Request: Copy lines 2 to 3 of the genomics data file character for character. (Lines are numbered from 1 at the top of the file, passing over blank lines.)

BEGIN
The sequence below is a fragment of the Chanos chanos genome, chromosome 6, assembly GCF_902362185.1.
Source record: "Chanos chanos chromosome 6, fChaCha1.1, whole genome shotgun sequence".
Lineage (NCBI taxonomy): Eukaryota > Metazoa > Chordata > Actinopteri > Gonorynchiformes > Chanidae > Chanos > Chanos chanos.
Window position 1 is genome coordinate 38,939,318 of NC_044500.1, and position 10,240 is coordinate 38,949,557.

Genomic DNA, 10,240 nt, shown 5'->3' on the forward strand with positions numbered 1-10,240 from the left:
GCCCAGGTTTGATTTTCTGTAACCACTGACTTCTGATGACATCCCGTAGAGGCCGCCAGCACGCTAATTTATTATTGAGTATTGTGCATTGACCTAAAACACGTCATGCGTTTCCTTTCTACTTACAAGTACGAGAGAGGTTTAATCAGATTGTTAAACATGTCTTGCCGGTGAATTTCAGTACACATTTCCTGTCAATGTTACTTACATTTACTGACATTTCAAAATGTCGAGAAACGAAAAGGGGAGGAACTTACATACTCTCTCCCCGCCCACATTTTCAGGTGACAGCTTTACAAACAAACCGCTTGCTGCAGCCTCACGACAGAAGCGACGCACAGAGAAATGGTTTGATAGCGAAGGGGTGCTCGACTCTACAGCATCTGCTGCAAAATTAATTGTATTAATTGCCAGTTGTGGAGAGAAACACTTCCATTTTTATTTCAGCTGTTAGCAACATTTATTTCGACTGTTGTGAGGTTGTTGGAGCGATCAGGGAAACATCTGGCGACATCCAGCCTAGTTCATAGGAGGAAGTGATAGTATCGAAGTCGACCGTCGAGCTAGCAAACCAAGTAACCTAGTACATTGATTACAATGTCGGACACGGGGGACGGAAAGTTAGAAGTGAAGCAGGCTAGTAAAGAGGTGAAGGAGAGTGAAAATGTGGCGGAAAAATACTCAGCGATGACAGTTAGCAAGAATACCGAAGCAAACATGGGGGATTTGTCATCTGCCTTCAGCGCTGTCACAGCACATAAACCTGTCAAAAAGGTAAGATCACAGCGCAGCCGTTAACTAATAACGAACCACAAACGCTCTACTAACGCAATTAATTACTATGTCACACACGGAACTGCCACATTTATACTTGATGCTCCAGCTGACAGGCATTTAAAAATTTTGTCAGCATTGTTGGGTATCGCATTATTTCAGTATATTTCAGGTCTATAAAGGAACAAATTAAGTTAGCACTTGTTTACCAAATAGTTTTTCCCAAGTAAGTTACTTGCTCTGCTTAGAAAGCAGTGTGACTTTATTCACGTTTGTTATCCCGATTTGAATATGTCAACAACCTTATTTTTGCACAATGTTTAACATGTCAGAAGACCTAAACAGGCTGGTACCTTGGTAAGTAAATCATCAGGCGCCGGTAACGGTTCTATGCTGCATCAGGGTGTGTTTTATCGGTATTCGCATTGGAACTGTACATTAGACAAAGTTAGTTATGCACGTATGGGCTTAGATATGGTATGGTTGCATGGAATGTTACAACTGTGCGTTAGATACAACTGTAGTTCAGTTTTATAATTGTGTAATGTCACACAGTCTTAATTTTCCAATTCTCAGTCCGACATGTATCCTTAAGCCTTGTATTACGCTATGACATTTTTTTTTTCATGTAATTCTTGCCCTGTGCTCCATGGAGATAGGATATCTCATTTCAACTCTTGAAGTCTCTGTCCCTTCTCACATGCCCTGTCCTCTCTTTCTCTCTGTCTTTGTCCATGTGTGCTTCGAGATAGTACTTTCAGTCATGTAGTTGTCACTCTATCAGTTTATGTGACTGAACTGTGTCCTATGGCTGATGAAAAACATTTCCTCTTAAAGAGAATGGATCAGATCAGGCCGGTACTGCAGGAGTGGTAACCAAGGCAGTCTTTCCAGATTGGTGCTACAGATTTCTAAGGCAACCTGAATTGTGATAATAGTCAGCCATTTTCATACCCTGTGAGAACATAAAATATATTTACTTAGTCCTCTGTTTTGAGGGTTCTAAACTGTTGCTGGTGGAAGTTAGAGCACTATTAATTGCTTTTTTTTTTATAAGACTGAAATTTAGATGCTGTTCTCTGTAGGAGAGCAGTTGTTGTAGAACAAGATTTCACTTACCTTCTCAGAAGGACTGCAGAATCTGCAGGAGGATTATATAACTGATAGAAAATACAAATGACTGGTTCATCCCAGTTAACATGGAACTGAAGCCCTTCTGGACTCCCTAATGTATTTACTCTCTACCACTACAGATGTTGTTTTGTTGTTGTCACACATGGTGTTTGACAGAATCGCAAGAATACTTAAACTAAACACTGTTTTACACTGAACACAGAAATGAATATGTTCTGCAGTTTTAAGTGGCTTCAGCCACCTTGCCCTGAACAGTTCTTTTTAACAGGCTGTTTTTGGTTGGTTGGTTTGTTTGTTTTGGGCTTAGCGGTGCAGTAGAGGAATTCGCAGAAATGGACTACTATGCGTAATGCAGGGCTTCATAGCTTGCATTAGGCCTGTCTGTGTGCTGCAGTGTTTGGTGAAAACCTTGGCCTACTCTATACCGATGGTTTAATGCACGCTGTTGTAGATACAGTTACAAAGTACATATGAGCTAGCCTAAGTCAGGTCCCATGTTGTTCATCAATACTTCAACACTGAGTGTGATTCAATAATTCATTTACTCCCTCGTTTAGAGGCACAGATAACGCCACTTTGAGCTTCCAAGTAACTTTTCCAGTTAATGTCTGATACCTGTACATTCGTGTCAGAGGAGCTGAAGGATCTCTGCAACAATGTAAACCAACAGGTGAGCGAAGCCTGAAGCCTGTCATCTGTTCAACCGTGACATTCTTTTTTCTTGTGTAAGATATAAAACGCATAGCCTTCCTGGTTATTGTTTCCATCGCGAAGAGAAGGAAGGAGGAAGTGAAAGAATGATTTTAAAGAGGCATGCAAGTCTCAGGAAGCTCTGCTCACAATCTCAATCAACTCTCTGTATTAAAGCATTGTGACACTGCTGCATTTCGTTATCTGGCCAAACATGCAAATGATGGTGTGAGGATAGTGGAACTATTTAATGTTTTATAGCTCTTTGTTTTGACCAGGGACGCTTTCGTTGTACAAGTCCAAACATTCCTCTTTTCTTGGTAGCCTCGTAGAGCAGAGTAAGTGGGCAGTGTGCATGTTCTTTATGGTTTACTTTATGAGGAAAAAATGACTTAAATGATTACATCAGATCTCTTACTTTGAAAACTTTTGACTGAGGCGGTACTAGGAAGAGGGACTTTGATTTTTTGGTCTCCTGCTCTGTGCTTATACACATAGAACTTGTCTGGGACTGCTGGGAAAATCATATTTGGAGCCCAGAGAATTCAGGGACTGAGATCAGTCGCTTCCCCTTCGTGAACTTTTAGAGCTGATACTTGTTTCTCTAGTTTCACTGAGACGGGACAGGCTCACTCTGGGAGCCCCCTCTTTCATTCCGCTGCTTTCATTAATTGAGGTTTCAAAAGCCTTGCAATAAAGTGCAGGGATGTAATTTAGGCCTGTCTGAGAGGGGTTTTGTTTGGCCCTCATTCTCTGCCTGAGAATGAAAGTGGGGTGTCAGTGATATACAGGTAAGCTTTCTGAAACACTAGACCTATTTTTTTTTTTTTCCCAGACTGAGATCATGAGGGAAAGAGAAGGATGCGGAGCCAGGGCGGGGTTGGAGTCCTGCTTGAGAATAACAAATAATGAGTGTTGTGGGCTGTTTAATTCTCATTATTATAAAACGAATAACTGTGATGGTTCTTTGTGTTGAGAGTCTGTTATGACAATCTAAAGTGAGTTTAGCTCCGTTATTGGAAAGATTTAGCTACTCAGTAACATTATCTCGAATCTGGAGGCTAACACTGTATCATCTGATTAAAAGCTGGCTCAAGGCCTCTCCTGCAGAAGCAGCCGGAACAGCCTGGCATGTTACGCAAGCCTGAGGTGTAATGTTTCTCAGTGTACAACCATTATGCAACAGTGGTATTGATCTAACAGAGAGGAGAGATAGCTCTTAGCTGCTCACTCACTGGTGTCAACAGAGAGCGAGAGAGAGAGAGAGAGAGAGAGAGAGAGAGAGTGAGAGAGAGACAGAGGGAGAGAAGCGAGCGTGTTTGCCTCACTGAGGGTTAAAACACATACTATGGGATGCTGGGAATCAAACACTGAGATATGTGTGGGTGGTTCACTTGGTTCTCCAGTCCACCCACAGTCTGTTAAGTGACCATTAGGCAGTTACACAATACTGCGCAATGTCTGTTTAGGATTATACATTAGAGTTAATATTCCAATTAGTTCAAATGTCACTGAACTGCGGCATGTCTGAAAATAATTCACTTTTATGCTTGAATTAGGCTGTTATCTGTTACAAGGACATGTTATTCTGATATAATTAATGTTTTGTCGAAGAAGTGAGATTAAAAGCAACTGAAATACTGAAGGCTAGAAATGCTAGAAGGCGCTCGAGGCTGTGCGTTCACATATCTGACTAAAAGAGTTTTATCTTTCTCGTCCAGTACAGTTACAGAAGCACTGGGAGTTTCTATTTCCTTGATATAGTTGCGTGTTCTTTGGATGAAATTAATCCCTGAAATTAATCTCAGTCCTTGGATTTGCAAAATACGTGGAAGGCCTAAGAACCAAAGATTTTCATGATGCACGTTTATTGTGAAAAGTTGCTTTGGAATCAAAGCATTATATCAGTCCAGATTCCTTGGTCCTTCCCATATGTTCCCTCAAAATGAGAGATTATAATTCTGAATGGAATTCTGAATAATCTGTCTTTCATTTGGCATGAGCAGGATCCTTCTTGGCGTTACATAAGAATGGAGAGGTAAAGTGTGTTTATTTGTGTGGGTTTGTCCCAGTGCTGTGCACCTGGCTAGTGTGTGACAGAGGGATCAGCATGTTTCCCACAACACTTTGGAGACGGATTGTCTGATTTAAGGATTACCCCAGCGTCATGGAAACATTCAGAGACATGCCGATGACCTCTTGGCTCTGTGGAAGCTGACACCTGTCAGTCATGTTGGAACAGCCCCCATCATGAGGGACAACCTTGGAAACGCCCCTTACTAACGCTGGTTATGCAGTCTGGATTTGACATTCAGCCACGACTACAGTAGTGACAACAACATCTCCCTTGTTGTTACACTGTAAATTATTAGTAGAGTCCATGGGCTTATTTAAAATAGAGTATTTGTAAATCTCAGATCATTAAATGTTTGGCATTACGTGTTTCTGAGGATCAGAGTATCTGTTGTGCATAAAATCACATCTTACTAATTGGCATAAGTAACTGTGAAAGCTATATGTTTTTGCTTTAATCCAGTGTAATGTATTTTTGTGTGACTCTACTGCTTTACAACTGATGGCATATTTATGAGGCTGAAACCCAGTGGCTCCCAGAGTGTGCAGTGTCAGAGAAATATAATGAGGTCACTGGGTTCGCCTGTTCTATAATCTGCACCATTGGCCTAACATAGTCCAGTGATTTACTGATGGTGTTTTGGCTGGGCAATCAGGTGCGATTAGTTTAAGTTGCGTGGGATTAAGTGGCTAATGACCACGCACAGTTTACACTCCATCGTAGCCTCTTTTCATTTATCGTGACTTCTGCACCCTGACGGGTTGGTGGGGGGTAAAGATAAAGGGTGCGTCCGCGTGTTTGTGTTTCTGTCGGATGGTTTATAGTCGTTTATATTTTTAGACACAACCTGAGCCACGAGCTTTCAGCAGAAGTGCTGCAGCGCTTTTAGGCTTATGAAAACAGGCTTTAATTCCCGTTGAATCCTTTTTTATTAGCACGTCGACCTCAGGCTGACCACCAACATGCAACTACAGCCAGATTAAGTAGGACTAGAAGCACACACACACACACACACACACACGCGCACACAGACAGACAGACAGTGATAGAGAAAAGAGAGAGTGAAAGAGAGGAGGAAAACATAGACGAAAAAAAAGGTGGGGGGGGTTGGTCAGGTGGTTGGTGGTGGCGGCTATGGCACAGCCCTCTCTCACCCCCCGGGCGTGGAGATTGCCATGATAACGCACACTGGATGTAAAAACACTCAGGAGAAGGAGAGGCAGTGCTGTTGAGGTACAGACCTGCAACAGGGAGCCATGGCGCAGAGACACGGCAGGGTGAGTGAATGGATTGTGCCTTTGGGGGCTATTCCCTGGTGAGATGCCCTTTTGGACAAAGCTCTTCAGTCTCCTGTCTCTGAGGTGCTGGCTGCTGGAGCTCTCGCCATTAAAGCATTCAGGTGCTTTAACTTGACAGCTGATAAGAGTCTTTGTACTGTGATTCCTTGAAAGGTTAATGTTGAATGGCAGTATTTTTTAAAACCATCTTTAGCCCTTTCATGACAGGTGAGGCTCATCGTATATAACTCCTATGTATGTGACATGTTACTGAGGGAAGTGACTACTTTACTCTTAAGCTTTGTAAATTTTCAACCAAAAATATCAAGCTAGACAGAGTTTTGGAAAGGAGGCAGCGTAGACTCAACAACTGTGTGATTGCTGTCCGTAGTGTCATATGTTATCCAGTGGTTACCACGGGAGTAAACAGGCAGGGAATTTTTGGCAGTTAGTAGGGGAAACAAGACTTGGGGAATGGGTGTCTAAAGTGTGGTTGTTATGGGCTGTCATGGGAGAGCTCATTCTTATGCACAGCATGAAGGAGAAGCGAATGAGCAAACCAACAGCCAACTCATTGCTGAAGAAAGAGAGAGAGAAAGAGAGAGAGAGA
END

Source record: "Chanos chanos chromosome 6, fChaCha1.1, whole genome shotgun sequence".
Lineage (NCBI taxonomy): Eukaryota > Metazoa > Chordata > Actinopteri > Gonorynchiformes > Chanidae > Chanos > Chanos chanos.